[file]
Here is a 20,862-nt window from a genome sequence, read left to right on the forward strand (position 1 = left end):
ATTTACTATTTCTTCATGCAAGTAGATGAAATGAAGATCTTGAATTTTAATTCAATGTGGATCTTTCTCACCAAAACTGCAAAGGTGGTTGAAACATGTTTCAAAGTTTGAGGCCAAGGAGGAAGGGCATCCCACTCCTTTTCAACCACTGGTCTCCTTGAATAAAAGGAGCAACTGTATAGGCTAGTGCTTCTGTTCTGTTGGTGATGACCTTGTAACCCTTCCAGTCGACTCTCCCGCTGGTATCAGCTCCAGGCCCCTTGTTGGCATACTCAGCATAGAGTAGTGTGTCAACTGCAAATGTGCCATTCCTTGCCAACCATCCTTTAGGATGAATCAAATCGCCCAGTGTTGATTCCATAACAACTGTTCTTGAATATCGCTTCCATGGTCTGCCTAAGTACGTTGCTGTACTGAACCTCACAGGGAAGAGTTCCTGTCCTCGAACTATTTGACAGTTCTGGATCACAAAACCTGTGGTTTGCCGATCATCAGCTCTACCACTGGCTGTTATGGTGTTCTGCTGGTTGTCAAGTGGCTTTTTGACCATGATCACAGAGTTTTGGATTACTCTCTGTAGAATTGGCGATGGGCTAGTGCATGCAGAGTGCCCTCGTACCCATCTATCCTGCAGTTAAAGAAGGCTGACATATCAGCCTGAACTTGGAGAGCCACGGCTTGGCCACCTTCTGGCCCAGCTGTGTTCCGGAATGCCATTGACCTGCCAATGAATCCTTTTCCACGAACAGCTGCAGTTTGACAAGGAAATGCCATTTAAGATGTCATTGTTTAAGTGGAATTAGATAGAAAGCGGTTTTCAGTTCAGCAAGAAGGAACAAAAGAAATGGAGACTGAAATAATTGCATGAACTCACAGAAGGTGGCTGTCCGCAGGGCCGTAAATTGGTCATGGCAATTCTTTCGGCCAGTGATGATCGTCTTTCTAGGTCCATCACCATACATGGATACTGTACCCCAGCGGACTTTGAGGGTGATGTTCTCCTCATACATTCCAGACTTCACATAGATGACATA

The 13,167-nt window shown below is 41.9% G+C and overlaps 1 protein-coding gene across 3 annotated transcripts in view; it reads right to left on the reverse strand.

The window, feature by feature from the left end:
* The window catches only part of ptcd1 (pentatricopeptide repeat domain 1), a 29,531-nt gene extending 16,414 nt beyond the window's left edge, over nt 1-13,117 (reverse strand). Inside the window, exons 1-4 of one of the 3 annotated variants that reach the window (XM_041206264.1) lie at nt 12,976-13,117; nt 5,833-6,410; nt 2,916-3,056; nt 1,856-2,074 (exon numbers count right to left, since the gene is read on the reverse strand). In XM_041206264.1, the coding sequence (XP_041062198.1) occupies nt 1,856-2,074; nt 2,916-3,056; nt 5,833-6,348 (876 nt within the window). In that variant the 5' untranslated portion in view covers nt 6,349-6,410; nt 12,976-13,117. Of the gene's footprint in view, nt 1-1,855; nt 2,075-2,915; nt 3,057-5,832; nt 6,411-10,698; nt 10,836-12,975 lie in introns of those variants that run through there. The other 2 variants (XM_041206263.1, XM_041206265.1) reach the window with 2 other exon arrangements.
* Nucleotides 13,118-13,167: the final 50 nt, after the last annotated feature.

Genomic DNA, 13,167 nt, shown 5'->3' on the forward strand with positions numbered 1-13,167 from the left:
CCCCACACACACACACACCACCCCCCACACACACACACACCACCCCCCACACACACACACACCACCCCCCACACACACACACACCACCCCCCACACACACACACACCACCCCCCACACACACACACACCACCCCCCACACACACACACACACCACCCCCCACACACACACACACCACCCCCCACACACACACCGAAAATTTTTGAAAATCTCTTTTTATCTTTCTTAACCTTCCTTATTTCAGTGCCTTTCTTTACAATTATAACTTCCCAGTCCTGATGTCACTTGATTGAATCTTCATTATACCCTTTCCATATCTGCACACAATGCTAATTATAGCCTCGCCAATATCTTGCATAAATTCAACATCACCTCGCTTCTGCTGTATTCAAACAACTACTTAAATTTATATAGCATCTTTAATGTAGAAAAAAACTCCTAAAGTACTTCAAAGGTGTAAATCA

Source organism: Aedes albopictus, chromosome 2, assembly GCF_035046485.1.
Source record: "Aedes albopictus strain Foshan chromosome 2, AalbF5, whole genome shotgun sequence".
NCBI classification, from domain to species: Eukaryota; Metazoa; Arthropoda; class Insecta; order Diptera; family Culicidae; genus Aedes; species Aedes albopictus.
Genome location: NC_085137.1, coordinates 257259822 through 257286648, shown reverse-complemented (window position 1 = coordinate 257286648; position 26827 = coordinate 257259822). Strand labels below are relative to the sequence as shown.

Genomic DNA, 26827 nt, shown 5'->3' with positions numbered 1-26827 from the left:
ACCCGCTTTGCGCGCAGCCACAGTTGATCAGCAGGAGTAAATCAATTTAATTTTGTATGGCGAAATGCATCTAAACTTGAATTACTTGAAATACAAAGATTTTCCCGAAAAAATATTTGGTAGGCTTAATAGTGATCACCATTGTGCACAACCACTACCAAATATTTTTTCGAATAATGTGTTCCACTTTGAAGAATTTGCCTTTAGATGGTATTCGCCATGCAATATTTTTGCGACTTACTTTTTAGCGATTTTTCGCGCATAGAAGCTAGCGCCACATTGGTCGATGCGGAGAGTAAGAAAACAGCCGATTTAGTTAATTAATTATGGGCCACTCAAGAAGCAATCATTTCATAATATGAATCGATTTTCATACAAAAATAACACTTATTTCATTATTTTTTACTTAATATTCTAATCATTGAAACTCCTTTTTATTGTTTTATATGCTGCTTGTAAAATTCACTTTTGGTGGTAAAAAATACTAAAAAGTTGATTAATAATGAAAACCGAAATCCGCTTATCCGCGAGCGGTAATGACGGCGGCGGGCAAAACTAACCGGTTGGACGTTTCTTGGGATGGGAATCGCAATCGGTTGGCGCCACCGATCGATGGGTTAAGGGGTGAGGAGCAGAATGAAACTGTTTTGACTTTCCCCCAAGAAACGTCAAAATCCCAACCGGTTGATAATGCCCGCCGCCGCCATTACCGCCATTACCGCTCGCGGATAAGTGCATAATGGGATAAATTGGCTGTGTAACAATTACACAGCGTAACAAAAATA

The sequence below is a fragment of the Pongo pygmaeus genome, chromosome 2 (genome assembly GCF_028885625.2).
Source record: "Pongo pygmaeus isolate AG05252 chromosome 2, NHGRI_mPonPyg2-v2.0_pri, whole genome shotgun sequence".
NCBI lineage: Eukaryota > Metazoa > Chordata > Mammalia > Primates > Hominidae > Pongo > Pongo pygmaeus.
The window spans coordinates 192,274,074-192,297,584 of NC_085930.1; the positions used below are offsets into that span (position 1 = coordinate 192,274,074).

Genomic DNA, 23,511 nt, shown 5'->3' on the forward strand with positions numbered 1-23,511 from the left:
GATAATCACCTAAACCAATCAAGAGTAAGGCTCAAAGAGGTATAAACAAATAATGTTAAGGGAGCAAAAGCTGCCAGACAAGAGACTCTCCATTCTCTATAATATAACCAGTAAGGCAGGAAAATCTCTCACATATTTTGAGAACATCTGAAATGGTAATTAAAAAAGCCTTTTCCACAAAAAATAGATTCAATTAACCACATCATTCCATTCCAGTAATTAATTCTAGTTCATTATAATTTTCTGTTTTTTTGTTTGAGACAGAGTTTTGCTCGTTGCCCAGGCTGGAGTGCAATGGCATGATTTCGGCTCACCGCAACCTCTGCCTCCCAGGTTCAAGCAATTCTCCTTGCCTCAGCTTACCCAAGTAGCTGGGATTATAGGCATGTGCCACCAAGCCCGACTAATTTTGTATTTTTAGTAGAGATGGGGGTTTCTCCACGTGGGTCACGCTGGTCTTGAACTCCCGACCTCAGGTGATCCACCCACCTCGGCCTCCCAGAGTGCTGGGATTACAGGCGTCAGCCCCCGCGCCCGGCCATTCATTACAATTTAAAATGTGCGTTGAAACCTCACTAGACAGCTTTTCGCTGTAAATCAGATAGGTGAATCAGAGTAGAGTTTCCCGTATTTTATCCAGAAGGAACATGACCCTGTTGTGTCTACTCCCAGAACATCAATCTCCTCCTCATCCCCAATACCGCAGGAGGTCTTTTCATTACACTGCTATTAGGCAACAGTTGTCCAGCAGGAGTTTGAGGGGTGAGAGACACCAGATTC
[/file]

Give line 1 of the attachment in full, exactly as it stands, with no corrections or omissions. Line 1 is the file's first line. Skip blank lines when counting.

Here is a 20,862-nt window from a genome sequence, read left to right on the forward strand (position 1 = left end):